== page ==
by AAP MediaNet
Skippers are being asked to be safe and responsible to avoid a repeat of the three tragic boating accidents this week, NSW Maritime CEO Chris Oxenbould said.
Police will be targeting Lifejacket compliance, and the alcohol limits
“The skipper of every boat is responsible for the safety of their vessel and the people on board,” Mr Oxenbould said.
“The weather may be cooling down but the boating season hasn’t ended. It is important for skippers to take stock of their responsibilities.”
Since the start of the boating season in October 2007, seven lives have been lost and two people are still missing. There were 11 fatalities during the same period of the boating season last year.
Mr Oxenbould said boating tragedies could be stopped if everyone takes the proper precautions.
“It has been a tragic week on our waterways,” he said.
“While two men who were on board the fishing trawler which sank off the North Coast are alive to tell their tales of survival, grave fears are held for the third man who is missing, presumed dead.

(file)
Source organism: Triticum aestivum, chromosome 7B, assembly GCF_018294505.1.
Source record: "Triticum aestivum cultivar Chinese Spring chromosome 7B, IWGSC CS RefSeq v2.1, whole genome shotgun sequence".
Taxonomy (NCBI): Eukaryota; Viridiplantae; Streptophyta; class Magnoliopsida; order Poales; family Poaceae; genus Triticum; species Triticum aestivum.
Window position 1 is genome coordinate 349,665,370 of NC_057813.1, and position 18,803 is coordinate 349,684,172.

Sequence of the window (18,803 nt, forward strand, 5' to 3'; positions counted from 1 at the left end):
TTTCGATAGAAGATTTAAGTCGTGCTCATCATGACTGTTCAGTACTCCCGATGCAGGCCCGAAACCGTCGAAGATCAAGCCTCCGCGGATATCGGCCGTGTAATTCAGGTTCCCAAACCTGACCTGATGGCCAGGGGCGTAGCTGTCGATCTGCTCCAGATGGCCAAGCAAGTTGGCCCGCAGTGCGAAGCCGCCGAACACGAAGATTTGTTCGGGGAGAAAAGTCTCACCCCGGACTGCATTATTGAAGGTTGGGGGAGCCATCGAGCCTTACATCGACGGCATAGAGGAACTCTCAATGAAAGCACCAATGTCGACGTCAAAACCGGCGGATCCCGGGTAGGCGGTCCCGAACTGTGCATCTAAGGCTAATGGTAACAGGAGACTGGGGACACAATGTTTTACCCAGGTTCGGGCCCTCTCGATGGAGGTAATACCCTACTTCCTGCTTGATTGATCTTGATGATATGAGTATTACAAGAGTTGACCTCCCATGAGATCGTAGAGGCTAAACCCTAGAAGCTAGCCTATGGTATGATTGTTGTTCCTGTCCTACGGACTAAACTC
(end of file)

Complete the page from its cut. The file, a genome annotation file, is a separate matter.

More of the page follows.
“On Sunday, a male and female, both in their 40s, were involved in a double fatality while canoeing on Tallowa Dam on the Southern Highlands.
“And a man is missing, presumed drowned on Lake Eucumbene following an incident involving a three metre tinny that was found overturned yesterday.'
'I implore each and every skipper to act as safely and responsibly as possible when out on the water,' Mr Oxenbould said.
Mr Oxenbould said two of the most important elements of safe and responsible boating are preparation and awareness.
“Lifejacket compliance will be targeted in the run up to Easter,” he said.
“NSW Maritime Boating Officers will be randomly stopping vessels to ensure there is the appropriate number of lifejackets on board – one for each person.
“Skippers need to make sure the lifejackets are in good condition and close at hand at all times. Lifejackets should be worn by all on board at times of heightened risk - such as when boating alone, when conditions get rough or when crossing coastal bars.”
An estimated 1.5 million people head out onto NSW waterways each year in a wide range of craft, from canoes through to commercial vessels.